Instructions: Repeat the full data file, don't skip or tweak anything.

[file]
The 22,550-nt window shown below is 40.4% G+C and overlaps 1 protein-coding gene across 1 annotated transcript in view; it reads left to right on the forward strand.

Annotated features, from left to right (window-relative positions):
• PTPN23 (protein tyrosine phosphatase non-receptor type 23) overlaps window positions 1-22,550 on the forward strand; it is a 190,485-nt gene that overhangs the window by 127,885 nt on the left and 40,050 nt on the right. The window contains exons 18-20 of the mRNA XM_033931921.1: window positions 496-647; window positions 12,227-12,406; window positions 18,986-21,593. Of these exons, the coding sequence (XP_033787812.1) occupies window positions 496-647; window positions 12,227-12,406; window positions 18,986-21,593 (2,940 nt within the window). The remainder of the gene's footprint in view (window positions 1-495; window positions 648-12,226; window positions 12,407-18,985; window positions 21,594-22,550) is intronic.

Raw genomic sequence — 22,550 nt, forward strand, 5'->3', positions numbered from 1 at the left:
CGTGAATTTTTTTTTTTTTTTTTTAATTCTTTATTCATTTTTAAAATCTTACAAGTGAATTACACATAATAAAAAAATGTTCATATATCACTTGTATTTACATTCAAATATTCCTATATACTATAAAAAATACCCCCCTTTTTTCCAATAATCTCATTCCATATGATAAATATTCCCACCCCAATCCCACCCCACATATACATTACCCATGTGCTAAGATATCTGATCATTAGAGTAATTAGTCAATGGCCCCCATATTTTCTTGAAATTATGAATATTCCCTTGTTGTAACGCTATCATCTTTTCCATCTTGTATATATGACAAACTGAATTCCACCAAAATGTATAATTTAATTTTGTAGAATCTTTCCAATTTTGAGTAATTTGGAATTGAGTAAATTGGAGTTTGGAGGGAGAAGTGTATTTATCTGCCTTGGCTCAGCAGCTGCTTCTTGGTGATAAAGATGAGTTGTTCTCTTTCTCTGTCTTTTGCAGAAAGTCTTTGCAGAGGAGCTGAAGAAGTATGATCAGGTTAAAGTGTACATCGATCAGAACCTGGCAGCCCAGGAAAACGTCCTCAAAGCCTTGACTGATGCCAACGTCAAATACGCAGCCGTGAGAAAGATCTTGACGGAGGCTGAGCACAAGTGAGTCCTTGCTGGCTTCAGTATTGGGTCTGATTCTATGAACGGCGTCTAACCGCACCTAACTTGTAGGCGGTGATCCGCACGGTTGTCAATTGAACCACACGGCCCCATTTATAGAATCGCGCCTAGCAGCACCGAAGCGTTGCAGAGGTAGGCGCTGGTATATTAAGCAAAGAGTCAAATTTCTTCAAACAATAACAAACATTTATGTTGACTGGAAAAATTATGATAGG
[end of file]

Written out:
The 22,550-nt window shown below is 40.4% G+C and overlaps 1 protein-coding gene across 1 annotated transcript in view; it reads left to right on the forward strand.

Annotated features, from left to right (window-relative positions):
• PTPN23 (protein tyrosine phosphatase non-receptor type 23) overlaps window positions 1-22,550 on the forward strand; it is a 190,485-nt gene that overhangs the window by 127,885 nt on the left and 40,050 nt on the right. The window contains exons 18-20 of the mRNA XM_033931921.1: window positions 496-647; window positions 12,227-12,406; window positions 18,986-21,593. Of these exons, the coding sequence (XP_033787812.1) occupies window positions 496-647; window positions 12,227-12,406; window positions 18,986-21,593 (2,940 nt within the window). The remainder of the gene's footprint in view (window positions 1-495; window positions 648-12,226; window positions 12,407-18,985; window positions 21,594-22,550) is intronic.

Raw genomic sequence — 22,550 nt, forward strand, 5'->3', positions numbered from 1 at the left:
CGTGAATTTTTTTTTTTTTTTTTTAATTCTTTATTCATTTTTAAAATCTTACAAGTGAATTACACATAATAAAAAAATGTTCATATATCACTTGTATTTACATTCAAATATTCCTATATACTATAAAAAATACCCCCCTTTTTTCCAATAATCTCATTCCATATGATAAATATTCCCACCCCAATCCCACCCCACATATACATTACCCATGTGCTAAGATATCTGATCATTAGAGTAATTAGTCAATGGCCCCCATATTTTCTTGAAATTATGAATATTCCCTTGTTGTAACGCTATCATCTTTTCCATCTTGTATATATGACAAACTGAATTCCACCAAAATGTATAATTTAATTTTGTAGAATCTTTCCAATTTTGAGTAATTTGGAATTGAGTAAATTGGAGTTTGGAGGGAGAAGTGTATTTATCTGCCTTGGCTCAGCAGCTGCTTCTTGGTGATAAAGATGAGTTGTTCTCTTTCTCTGTCTTTTGCAGAAAGTCTTTGCAGAGGAGCTGAAGAAGTATGATCAGGTTAAAGTGTACATCGATCAGAACCTGGCAGCCCAGGAAAACGTCCTCAAAGCCTTGACTGATGCCAACGTCAAATACGCAGCCGTGAGAAAGATCTTGACGGAGGCTGAGCACAAGTGAGTCCTTGCTGGCTTCAGTATTGGGTCTGATTCTATGAACGGCGTCTAACCGCACCTAACTTGTAGGCGGTGATCCGCACGGTTGTCAATTGAACCACACGGCCCCATTTATAGAATCGCGCCTAGCAGCACCGAAGCGTTGCAGAGGTAGGCGCTGGTATATTAAGCAAAGAGTCAAATTTCTTCAAACAATAACAAACATTTATGTTGACTGGAAAAATTATGATAGG